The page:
The Academic Writer: A Brief Guide / Edition 2

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Written in Lisa Ede's accessible, supportive style, The Academic Writer is an affordable, brief guide to the essentials of academic writing and research. By framing writing situations in terms of the writer, reader, text, and medium, the text helps students think rhetorically and make effective choices as they write. Abundant student models, advice on writing in the disciplines, and attention to visuals and design make this text a perfect introduction to college writing — at a great price.

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Product Details

  • ISBN-13: 9780312603199
  • Publisher: Bedford/St. Martin's
  • Publication date: 12/27/2010
  • Edition description: Second Edition
  • Edition number: 2
  • Pages: 448
  • Product dimensions: 6.40 (w) x 9.00 (h) x 0.70 (d)

Meet the Author

LISA EDE is a professor of English and the director of the Center for Writing and Learning at Oregon State University, where she has taught since 1980. She has published a number of books and articles collaboratively with Andrea A. Lunsford, including Singular Texts/Plural Authors: Perspectives on Collaborative Writing and “Audience Addressed/Audience Invoked: The Role of Audience in Composition Theory and Pedagogy,” which won the CCCC's Braddock Award in 1985. Ede is also a recipient of the prestigious Shaughnessy Award. Among her other publications are Situating Composition: Composition Studies and the Politics of Location and Essays on Classical Rhetoric and Modern Discourse (with Andrea A. Lunsford and Robert J. Connors). In addition, for Bedford/St. Martin's, Ede is the editor of On Writing Research: The Braddock Essays, 1975-1998 and co-editor, with Andrea Lunsford, of Selected Essays of Robert J. Connors.

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Table of Contents

PART I Writing Matters: Writing and Rhetoric in the Twenty-First Century

1. Rethinking Writing: A Rhetorical Process for Composing Texts
Understanding the Impact of Communication Technologies on Writing
Writing and Rhetoric
Composing - and Designing - Texts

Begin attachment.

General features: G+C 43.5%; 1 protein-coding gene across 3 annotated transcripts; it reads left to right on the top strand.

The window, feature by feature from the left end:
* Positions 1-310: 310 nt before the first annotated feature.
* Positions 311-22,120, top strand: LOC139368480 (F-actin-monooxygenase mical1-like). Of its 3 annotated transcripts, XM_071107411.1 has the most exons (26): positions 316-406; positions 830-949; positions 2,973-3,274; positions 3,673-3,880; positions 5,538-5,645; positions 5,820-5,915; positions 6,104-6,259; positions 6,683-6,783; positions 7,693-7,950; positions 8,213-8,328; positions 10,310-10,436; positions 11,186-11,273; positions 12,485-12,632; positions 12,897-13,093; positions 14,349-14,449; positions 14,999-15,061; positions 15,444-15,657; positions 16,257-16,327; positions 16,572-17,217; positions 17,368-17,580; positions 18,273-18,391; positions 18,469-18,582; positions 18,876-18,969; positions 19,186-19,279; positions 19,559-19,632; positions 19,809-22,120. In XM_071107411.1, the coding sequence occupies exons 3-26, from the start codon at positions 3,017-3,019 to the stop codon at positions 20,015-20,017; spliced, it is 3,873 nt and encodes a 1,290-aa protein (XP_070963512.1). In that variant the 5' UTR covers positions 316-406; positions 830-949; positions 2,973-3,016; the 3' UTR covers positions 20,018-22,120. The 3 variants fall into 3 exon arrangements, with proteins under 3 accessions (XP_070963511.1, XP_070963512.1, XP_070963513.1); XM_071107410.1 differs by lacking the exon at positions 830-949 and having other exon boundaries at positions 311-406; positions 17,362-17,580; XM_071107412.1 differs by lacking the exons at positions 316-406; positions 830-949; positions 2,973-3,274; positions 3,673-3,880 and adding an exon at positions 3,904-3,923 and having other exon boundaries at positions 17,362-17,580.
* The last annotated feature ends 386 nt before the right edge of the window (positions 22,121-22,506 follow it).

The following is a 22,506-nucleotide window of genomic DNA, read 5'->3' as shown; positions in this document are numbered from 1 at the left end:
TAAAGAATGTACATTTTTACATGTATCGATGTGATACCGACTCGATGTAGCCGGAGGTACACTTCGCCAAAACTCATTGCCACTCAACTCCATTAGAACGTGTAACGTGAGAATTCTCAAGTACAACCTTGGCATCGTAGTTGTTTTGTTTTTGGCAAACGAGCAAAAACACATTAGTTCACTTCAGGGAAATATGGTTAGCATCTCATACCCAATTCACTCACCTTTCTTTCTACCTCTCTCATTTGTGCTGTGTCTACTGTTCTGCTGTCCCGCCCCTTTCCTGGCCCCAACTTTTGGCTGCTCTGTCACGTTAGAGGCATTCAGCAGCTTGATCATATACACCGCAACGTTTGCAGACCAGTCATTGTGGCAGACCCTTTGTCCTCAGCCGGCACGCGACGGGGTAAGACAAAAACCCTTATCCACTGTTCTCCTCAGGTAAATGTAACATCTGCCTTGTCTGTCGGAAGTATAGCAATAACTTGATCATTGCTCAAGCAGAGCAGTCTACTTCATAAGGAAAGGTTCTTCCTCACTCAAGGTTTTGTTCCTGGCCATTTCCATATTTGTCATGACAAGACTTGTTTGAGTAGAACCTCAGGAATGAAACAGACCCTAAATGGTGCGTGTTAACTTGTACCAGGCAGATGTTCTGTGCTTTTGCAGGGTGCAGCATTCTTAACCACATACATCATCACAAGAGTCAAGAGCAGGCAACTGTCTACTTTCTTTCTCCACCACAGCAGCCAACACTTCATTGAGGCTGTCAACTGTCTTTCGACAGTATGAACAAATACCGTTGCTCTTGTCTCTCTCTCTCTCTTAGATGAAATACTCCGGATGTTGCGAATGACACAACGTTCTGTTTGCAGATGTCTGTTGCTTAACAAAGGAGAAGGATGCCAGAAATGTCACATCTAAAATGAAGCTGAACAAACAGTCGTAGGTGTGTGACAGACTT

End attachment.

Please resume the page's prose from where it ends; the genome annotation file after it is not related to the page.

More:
Developing Rhetorical Sensitivity
  Note for Multilingual Writers
  Note for Multilingual Writers
For Thought, Discussion, and Writing
2. Academic Writing: Committing to the Process
Managing the Writing Process
  Identifying Composing Styles
  Note for Multilingual Writers
  Analyzing Your Composing Process
  Questions for Analyzing Your Composing Process
Writing Communities
  Finding a Community
  Working Collaboratively
  Guidelines for Group Work
For Thought, Discussion, and Writing
3. Analyzing Rhetorical Situations
Learning to Analyze Your Rhetorical Situation
  Note for Multilingual Writers
  Using Your Rhetorical Analysis to Guide Your Writing
  Questions for Analyzing Your Rhetorical Situation
  Setting Preliminary Goals
  *Student Essay: Alia Sands, “A Separate Education”
Using Aristotle's Three Appeals
  Student Essay: Brandon Barrett, “The All-Purpose Answer”
Analyzing Textual Conventions
  Characteristics of an Effective Academic Essay
  Observing a Professional Writer at Work: Comparing and Contrasting Textual Conventions
  Note for Multilingual Writers
  Using Textual Conventions
For Thought, Discussion, and Writing
PART II Writing in College
4. Analyzing Texts and Contexts
Understanding Your Audience
  Student Essay: Hope Leman, “The Role of Journalists in American Society: A Comparison of the 'Mirror' and 'Flashlight' Models”
Understanding How Analysis Works
  Establishing a Purpose for Your Analysis
  Developing an Appropriate Method for Your Analysis
  Questions for Developing an Appropriate Method for Analysis
Understanding the Relationship between Analysis and Argument
  Analyzing Academic Arguments
  Determining the Question at Issue
  Stasis Questions
  Essay: Amitai Etzioni, “Less Privacy Is Good for Us (and You)”
  Identifying an Author's Position on a Question
  Questions for Critical Reading
  Using Aristotle's Three Appeals
  Using Toulmin's Framework
  Recognizing Fallacies
  Guidelines for Identifying Fallacies
Putting Theory into Practice: Academic Analysis in Action
  Student Essay: Stevon Roberts, “The Price of Public Safety”
  Reading Visual Texts
  Guidelines for Analyzing Visual Texts
For Thought, Discussion, and Writing
5. Making and Supporting Claims
Understanding - and Designing - Academic Arguments
Exploring Aristotle's Three Appeals
Understanding the Role of Values and Beliefs in Argument
  Guidelines for Analyzing Your Own Values and Beliefs
  Note for Multilingual Writers
  For Exploration
*Mastering the Essential Moves in Academic Writing
  Determining Whether a Claim Can Be Argued
  Developing a Working Thesis
  Guidelines for Developing and Arguable Claim Providing Good Reasons and Supporting Them with Evidence
  For Exploration
  Questions for Evaluating Evidence
  Acknowledging Possible Counterarguments
  *Framing Your Argument as Part of the Conversation
  Using Visuals to Strengthen Your Argument
  Guidelines for Using Visuals in Academic Writing
*Composing an Academic Argument: A Case Study
  Daniel Stieplman, “Literacy in America: Reading between the Lines”
For Thought, Discussion, and Writing
*6. Doing Research: Joining the Scholarly Conversation
Questions for Analyzing Your Rhetorical Situation As A Researcher
*Considering Multiple Perspectives
*Looking at a Variety of Sources
  Using Reference Works
  Browsing the Scholarly Literature
  Using Review Articles and Scholarly Anthologies
  Exploring the Social Web
*Coping with Uncertainty
*Keeping an Open Mind
*Finding a Focus
*Gathering Information
*Planning Your Research Process
  Questions to Help You Start Your Research